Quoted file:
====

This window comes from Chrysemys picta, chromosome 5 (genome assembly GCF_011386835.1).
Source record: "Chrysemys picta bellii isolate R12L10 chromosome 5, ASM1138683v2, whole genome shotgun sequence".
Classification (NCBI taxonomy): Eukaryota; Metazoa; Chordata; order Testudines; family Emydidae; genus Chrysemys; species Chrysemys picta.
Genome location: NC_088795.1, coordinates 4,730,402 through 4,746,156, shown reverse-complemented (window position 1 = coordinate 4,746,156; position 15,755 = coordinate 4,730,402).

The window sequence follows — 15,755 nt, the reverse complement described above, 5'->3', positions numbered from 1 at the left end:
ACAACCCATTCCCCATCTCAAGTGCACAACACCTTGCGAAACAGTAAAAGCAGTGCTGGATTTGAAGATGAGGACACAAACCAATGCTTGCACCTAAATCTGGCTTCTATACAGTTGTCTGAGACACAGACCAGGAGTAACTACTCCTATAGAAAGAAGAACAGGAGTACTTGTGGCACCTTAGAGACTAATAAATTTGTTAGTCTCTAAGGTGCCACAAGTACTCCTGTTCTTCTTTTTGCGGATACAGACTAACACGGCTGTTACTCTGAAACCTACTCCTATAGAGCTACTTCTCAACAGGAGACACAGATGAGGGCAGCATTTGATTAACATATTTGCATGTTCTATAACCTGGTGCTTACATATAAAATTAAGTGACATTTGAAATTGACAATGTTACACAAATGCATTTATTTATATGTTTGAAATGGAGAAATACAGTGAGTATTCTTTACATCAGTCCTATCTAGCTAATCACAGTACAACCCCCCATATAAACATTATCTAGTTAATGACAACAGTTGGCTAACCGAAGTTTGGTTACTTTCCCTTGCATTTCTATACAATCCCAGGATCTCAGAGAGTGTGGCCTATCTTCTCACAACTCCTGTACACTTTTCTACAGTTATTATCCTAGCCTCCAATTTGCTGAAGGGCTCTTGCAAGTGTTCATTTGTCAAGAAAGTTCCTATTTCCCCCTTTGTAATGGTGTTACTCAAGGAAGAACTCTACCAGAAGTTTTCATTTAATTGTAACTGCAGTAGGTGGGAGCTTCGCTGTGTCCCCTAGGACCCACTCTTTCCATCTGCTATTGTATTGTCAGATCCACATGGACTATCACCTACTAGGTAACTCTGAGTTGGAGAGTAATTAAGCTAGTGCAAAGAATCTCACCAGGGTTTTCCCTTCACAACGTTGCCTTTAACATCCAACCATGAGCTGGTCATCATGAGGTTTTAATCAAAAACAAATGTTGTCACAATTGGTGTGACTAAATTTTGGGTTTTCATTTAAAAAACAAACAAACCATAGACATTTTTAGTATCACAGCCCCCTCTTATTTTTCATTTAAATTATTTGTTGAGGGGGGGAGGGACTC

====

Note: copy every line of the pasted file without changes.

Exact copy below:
This window comes from Chrysemys picta, chromosome 5 (genome assembly GCF_011386835.1).
Source record: "Chrysemys picta bellii isolate R12L10 chromosome 5, ASM1138683v2, whole genome shotgun sequence".
Classification (NCBI taxonomy): Eukaryota; Metazoa; Chordata; order Testudines; family Emydidae; genus Chrysemys; species Chrysemys picta.
Genome location: NC_088795.1, coordinates 4,730,402 through 4,746,156, shown reverse-complemented (window position 1 = coordinate 4,746,156; position 15,755 = coordinate 4,730,402).

The window sequence follows — 15,755 nt, the reverse complement described above, 5'->3', positions numbered from 1 at the left end:
ACAACCCATTCCCCATCTCAAGTGCACAACACCTTGCGAAACAGTAAAAGCAGTGCTGGATTTGAAGATGAGGACACAAACCAATGCTTGCACCTAAATCTGGCTTCTATACAGTTGTCTGAGACACAGACCAGGAGTAACTACTCCTATAGAAAGAAGAACAGGAGTACTTGTGGCACCTTAGAGACTAATAAATTTGTTAGTCTCTAAGGTGCCACAAGTACTCCTGTTCTTCTTTTTGCGGATACAGACTAACACGGCTGTTACTCTGAAACCTACTCCTATAGAGCTACTTCTCAACAGGAGACACAGATGAGGGCAGCATTTGATTAACATATTTGCATGTTCTATAACCTGGTGCTTACATATAAAATTAAGTGACATTTGAAATTGACAATGTTACACAAATGCATTTATTTATATGTTTGAAATGGAGAAATACAGTGAGTATTCTTTACATCAGTCCTATCTAGCTAATCACAGTACAACCCCCCATATAAACATTATCTAGTTAATGACAACAGTTGGCTAACCGAAGTTTGGTTACTTTCCCTTGCATTTCTATACAATCCCAGGATCTCAGAGAGTGTGGCCTATCTTCTCACAACTCCTGTACACTTTTCTACAGTTATTATCCTAGCCTCCAATTTGCTGAAGGGCTCTTGCAAGTGTTCATTTGTCAAGAAAGTTCCTATTTCCCCCTTTGTAATGGTGTTACTCAAGGAAGAACTCTACCAGAAGTTTTCATTTAATTGTAACTGCAGTAGGTGGGAGCTTCGCTGTGTCCCCTAGGACCCACTCTTTCCATCTGCTATTGTATTGTCAGATCCACATGGACTATCACCTACTAGGTAACTCTGAGTTGGAGAGTAATTAAGCTAGTGCAAAGAATCTCACCAGGGTTTTCCCTTCACAACGTTGCCTTTAACATCCAACCATGAGCTGGTCATCATGAGGTTTTAATCAAAAACAAATGTTGTCACAATTGGTGTGACTAAATTTTGGGTTTTCATTTAAAAAACAAACAAACCATAGACATTTTTAGTATCACAGCCCCCTCTTATTTTTCATTTAAATTATTTGTTGAGGGGGGGAGGGACTC